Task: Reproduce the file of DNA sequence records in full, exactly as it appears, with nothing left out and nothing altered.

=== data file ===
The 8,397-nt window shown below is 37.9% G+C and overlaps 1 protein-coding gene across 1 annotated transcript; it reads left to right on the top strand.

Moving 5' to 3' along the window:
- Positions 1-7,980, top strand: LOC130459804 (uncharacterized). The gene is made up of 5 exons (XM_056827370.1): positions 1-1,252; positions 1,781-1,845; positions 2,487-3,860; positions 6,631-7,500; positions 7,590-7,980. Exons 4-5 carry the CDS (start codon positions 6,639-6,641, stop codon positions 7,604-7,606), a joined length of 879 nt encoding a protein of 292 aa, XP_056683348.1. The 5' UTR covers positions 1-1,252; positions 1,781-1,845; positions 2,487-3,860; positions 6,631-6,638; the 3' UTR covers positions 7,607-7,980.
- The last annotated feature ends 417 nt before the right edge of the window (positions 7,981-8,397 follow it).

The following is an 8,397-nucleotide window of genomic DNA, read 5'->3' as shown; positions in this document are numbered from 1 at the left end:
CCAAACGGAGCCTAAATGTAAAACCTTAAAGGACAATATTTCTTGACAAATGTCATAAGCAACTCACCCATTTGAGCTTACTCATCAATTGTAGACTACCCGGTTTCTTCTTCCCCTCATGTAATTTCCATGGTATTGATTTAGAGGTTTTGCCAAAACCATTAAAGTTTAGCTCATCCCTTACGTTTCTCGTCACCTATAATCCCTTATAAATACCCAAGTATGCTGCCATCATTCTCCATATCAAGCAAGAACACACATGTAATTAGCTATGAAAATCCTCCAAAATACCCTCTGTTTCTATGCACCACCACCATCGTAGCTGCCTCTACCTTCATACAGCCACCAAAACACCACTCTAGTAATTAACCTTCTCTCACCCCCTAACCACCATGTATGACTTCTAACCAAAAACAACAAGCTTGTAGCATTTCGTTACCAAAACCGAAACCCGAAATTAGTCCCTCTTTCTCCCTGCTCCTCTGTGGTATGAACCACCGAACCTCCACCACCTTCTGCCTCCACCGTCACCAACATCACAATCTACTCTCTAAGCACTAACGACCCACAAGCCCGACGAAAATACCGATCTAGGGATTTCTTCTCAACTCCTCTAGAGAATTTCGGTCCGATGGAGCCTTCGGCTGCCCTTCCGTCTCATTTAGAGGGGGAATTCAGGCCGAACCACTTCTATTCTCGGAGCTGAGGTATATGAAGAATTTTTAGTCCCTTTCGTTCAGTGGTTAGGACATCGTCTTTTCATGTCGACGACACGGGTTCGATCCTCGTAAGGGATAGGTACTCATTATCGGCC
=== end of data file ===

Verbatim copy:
The 8,397-nt window shown below is 37.9% G+C and overlaps 1 protein-coding gene across 1 annotated transcript; it reads left to right on the top strand.

Moving 5' to 3' along the window:
- Positions 1-7,980, top strand: LOC130459804 (uncharacterized). The gene is made up of 5 exons (XM_056827370.1): positions 1-1,252; positions 1,781-1,845; positions 2,487-3,860; positions 6,631-7,500; positions 7,590-7,980. Exons 4-5 carry the CDS (start codon positions 6,639-6,641, stop codon positions 7,604-7,606), a joined length of 879 nt encoding a protein of 292 aa, XP_056683348.1. The 5' UTR covers positions 1-1,252; positions 1,781-1,845; positions 2,487-3,860; positions 6,631-6,638; the 3' UTR covers positions 7,607-7,980.
- The last annotated feature ends 417 nt before the right edge of the window (positions 7,981-8,397 follow it).

The following is an 8,397-nucleotide window of genomic DNA, read 5'->3' as shown; positions in this document are numbered from 1 at the left end:
CCAAACGGAGCCTAAATGTAAAACCTTAAAGGACAATATTTCTTGACAAATGTCATAAGCAACTCACCCATTTGAGCTTACTCATCAATTGTAGACTACCCGGTTTCTTCTTCCCCTCATGTAATTTCCATGGTATTGATTTAGAGGTTTTGCCAAAACCATTAAAGTTTAGCTCATCCCTTACGTTTCTCGTCACCTATAATCCCTTATAAATACCCAAGTATGCTGCCATCATTCTCCATATCAAGCAAGAACACACATGTAATTAGCTATGAAAATCCTCCAAAATACCCTCTGTTTCTATGCACCACCACCATCGTAGCTGCCTCTACCTTCATACAGCCACCAAAACACCACTCTAGTAATTAACCTTCTCTCACCCCCTAACCACCATGTATGACTTCTAACCAAAAACAACAAGCTTGTAGCATTTCGTTACCAAAACCGAAACCCGAAATTAGTCCCTCTTTCTCCCTGCTCCTCTGTGGTATGAACCACCGAACCTCCACCACCTTCTGCCTCCACCGTCACCAACATCACAATCTACTCTCTAAGCACTAACGACCCACAAGCCCGACGAAAATACCGATCTAGGGATTTCTTCTCAACTCCTCTAGAGAATTTCGGTCCGATGGAGCCTTCGGCTGCCCTTCCGTCTCATTTAGAGGGGGAATTCAGGCCGAACCACTTCTATTCTCGGAGCTGAGGTATATGAAGAATTTTTAGTCCCTTTCGTTCAGTGGTTAGGACATCGTCTTTTCATGTCGACGACACGGGTTCGATCCTCGTAAGGGATAGGTACTCATTATCGGCC